The recent Kaseya ransomware attack could signal the start of a new wave of larger, more sophisticated cyberattacks, according to CyberCube.
The attack, attributed to REvil, targeted as many as 1,500 companies with ransomware after hackers exploited a vulnerability in software provided to managed service providers by US information technology firm Kaseya. The cyber gang infiltrated Kaseya’s systems to target the end customers of its technology company clients, which use Kaseya’s software to monitor and manage IT networks of thousands of businesses.
The attack is one of the largest since the NotPetya malware attack in 2017, which bought down the systems of shipping firm Maersk and food manufacturer Mondelez. The Kaseya incident is also concerning because it combines two potent forms of threat – ransomware and supply chain attacks – Oliver Brew, head of client success at CyberCube told Commercial Risk Europe.
“The Kaseya attack brings together a number of themes we have been seeing, including [IT and technology] supply chain cyberattacks, such as with the SolarWinds attack and Microsoft Exchange vulnerabilities. We are now seeing the fragility of IT supply chains combine with the devastating financial-motivated and organised criminal element of cyber gangs. This combination could prove significant for the systemic implications for companies right across the economy,” said Mr Brew.
“This is simple economies of scale. Ransomware gangs now realise that they can use common access or touchpoints to attack multiple companies at the same time. It’s a game of numbers. One successful attack against a supply chain provider compared with navigating the cybersecurity of individual firms,” he said.
The combination of ransomware and supply chain attacks presents a further challenge to business and the cyber insurance market, which are already smarting from a big increase in ransomware losses during the past 18 months or so.
According to insurance broker Howden, cyber insurance rates increased 32% in the first half of 2021, following a 170% increase in ransomware attacks last year and a 400% jump in the average ransom demand. Insurers have also reduced available limits and introduced co-insurance for ransomware.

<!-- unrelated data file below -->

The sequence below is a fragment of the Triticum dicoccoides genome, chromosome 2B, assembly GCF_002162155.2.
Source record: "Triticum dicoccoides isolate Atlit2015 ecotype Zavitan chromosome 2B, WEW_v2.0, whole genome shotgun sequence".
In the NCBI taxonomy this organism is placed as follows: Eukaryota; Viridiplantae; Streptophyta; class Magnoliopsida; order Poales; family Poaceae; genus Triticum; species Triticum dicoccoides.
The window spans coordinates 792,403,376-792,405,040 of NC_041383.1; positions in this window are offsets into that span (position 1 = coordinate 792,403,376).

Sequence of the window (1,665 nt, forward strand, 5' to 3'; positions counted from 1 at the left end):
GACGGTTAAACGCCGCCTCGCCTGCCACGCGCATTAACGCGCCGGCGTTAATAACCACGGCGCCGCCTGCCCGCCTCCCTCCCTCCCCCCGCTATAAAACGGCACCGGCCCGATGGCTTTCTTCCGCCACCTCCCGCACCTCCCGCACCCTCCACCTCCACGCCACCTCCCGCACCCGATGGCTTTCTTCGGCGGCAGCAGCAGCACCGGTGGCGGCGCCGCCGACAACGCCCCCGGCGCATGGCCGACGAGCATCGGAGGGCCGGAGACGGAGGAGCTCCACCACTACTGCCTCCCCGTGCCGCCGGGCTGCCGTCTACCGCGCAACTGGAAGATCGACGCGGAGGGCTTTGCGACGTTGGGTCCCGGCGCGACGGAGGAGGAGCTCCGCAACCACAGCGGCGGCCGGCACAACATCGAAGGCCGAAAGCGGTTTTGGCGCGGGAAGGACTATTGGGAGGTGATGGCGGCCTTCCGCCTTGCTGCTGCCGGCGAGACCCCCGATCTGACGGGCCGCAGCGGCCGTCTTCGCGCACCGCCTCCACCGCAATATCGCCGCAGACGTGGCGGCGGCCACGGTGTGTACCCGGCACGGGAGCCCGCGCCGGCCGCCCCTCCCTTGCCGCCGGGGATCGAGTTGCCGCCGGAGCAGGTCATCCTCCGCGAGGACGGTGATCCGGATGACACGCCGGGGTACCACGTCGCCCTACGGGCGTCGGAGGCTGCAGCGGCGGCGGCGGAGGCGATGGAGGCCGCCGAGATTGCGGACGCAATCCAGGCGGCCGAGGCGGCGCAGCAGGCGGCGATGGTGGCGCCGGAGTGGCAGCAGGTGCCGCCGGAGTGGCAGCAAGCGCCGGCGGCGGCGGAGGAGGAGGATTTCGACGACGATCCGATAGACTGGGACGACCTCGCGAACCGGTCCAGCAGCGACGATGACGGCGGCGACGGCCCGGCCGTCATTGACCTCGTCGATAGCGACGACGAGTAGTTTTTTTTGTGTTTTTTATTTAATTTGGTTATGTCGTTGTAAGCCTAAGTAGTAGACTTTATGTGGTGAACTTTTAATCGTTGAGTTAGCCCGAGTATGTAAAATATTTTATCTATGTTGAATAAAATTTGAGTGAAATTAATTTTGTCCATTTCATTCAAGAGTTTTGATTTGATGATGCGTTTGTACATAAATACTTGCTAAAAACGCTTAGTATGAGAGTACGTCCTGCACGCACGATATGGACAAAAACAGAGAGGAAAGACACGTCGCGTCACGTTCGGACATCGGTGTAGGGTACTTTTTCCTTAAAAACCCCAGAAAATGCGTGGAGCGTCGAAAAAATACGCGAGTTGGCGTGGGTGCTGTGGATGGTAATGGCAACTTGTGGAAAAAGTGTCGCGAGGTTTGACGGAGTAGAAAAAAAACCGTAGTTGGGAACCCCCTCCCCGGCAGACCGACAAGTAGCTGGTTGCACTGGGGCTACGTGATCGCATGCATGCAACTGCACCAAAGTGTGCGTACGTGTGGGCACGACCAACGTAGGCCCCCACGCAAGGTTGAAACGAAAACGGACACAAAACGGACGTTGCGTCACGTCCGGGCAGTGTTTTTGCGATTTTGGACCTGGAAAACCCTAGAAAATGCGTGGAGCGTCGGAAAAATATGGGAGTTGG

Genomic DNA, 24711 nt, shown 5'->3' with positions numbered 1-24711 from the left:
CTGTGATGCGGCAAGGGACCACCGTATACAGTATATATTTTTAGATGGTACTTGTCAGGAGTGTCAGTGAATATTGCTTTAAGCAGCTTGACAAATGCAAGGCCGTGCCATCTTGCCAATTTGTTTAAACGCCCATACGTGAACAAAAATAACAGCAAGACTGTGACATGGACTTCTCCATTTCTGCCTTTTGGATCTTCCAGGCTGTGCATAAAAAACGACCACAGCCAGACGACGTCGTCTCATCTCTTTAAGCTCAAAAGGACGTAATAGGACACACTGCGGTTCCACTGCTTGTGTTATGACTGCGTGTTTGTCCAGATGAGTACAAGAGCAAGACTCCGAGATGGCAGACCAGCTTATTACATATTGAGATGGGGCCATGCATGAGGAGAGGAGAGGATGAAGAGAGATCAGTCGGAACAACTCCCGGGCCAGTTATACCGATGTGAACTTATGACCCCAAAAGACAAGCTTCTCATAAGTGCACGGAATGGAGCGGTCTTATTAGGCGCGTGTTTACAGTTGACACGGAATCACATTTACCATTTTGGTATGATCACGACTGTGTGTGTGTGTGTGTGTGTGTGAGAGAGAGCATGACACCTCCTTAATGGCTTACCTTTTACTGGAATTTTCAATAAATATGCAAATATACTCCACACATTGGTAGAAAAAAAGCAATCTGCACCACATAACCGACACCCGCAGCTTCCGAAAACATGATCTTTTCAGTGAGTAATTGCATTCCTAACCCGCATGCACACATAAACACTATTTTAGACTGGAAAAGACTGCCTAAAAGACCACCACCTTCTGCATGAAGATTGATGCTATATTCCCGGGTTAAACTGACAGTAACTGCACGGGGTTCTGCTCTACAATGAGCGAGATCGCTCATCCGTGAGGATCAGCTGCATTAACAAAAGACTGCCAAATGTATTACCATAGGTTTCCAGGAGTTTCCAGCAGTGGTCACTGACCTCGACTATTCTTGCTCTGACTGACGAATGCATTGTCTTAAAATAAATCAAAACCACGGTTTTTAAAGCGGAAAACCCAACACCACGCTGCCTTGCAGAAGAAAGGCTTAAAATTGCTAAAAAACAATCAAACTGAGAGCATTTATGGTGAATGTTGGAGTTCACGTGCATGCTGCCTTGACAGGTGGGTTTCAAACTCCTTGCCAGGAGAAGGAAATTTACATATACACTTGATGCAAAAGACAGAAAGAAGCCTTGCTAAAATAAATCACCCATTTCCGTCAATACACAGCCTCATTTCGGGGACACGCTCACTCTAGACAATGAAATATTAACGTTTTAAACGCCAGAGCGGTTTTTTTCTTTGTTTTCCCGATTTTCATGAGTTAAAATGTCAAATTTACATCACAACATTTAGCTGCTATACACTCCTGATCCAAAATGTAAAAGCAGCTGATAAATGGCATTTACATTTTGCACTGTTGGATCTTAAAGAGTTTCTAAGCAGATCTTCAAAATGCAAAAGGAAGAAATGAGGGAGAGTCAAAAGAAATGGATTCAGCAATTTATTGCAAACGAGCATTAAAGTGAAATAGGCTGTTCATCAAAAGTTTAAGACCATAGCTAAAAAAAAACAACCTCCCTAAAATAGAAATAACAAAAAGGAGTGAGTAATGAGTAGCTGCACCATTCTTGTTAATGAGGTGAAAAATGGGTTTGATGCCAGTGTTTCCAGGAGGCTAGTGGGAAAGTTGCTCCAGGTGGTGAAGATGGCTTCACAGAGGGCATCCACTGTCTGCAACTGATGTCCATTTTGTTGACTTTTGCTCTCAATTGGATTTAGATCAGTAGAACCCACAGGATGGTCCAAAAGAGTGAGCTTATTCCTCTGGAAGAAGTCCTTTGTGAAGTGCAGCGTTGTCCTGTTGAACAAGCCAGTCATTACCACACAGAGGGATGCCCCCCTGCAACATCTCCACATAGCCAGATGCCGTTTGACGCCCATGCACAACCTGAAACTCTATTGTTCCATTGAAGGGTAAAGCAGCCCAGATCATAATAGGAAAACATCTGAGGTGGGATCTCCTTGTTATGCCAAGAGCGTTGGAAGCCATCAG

The gang behind the Kaseya attack reportedly made ransom demands of $50,000 to $500,000 from individual firms, although it demanded $70m, later reduced to $50m, to restore all the affected businesses’ data. A ransom payment of $100m within the next two years is conceivable, Mr Brew said.
Ransomware attacks have been growing in sophistication and are becoming more targeted. Double-extortion attacks where hackers also copy data to use for future extortion first appeared in 2019 and gained popularity in 2020, said CyberCube. Criminals are also starting to modify target companies’ data as part of extortion attempts. These attacks are likely to become increasingly prevalent in the next few years and focus on sectors utilising sensitive data such as healthcare and financial services, CyberCube predicts.
The cyber risk experts previously warned about cyber criminals’ growing interest in “single points of failure” across IT and technology supply chains. These attacks, like Kaseya, target services common to many thousands or millions of users and have the potential to affect large swathes of businesses. “The Kaseya attack does raise some important questions around companies’ understanding of digital supply chains and how they build resilience,” said Mr Brew.
In particular, supply chain attacks raise the spectre of large systemic cyber loss events, whereby one attack impacts thousands of organisations within a sector, a region or worldwide. Nation states that harbour, or even support, these groups and carry out attacks themselves, are compounding the problem of cyber gangs, according to Mr Brew.
As cyberattacks increase, demand for cyber insurance has been on the rise. However, the challenge for the insurance industry is to understand the changing nature of expanding cyber exposures, and then produce products that will serve the needs of business, said Mr Brew.
“Connections between companies and technology dependencies are a challenge and add additional complexity to understand these risks. Ransomware has come to dominate the cyber insurance industry and there is a rapidly growing awareness of the potential for aggregation risk to become an existential risk,” he added.
The Colonial Pipeline attack also highlights another potential risk on the horizon if cyber gangs turn their attention to the Internet of Things (iIoT), explained Mr Brew. “The Colonial attack – which included a physical element – could be a portent of things to come. IoT is inherently vulnerable and security is less robust, and the consequences of an attack could be more significant,” he said.
The Colonial Pipeline ransomware attack in May, which saw the company pay a $5m ransom, is thought to be the work of criminal gang DarkSide, which is based in eastern Europe and Russia. Suspected Russia-based hacking group REvil has claimed responsibility for the Kaseya ransomware attack, along with a string of others. Such attacks increasingly prompt a response from authorities. President Biden signed an executive order to strengthen cyber security following the Colonial Pipeline attack.
As ransomware and cyberattacks against critical infrastructure and businesses more generally grow, cyber security requirements and regulation are likely to increase, according to Mr Brew. The payment of ransomware demands is already under growing scrutiny, with the belief it fuels the problem. “Ransomware is becoming a political issue and there will be more regulation. For example, the National Cyber Security Centre (NCSC) increasingly plays a role in developing legislation in the UK,” he said.